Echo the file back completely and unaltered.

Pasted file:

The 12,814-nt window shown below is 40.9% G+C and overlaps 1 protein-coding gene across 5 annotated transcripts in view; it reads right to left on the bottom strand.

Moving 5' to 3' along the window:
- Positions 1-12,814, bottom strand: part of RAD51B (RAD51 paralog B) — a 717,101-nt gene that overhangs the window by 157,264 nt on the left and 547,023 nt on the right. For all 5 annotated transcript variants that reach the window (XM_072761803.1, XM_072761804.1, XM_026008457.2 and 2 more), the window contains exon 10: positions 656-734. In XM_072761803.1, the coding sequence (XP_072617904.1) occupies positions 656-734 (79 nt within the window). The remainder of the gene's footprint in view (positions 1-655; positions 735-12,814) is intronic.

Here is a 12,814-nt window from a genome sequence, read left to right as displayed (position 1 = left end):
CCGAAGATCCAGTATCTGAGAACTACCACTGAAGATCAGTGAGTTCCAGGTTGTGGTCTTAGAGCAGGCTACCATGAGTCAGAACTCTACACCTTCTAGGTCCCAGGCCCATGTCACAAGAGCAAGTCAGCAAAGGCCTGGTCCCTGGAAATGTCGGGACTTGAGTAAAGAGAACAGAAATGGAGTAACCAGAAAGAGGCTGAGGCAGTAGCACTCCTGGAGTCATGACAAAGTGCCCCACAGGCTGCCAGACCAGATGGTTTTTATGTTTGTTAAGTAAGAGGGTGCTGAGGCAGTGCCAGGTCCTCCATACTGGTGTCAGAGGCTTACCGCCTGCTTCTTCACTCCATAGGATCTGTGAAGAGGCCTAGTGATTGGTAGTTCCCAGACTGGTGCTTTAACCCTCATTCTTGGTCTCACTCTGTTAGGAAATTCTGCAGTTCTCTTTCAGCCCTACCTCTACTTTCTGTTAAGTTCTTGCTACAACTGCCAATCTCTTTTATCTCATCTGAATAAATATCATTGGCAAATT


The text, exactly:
The 12,814-nt window shown below is 40.9% G+C and overlaps 1 protein-coding gene across 5 annotated transcripts in view; it reads right to left on the bottom strand.

Moving 5' to 3' along the window:
- Positions 1-12,814, bottom strand: part of RAD51B (RAD51 paralog B) — a 717,101-nt gene that overhangs the window by 157,264 nt on the left and 547,023 nt on the right. For all 5 annotated transcript variants that reach the window (XM_072761803.1, XM_072761804.1, XM_026008457.2 and 2 more), the window contains exon 10: positions 656-734. In XM_072761803.1, the coding sequence (XP_072617904.1) occupies positions 656-734 (79 nt within the window). The remainder of the gene's footprint in view (positions 1-655; positions 735-12,814) is intronic.

Here is a 12,814-nt window from a genome sequence, read left to right as displayed (position 1 = left end):
CCGAAGATCCAGTATCTGAGAACTACCACTGAAGATCAGTGAGTTCCAGGTTGTGGTCTTAGAGCAGGCTACCATGAGTCAGAACTCTACACCTTCTAGGTCCCAGGCCCATGTCACAAGAGCAAGTCAGCAAAGGCCTGGTCCCTGGAAATGTCGGGACTTGAGTAAAGAGAACAGAAATGGAGTAACCAGAAAGAGGCTGAGGCAGTAGCACTCCTGGAGTCATGACAAAGTGCCCCACAGGCTGCCAGACCAGATGGTTTTTATGTTTGTTAAGTAAGAGGGTGCTGAGGCAGTGCCAGGTCCTCCATACTGGTGTCAGAGGCTTACCGCCTGCTTCTTCACTCCATAGGATCTGTGAAGAGGCCTAGTGATTGGTAGTTCCCAGACTGGTGCTTTAACCCTCATTCTTGGTCTCACTCTGTTAGGAAATTCTGCAGTTCTCTTTCAGCCCTACCTCTACTTTCTGTTAAGTTCTTGCTACAACTGCCAATCTCTTTTATCTCATCTGAATAAATATCATTGGCAAATT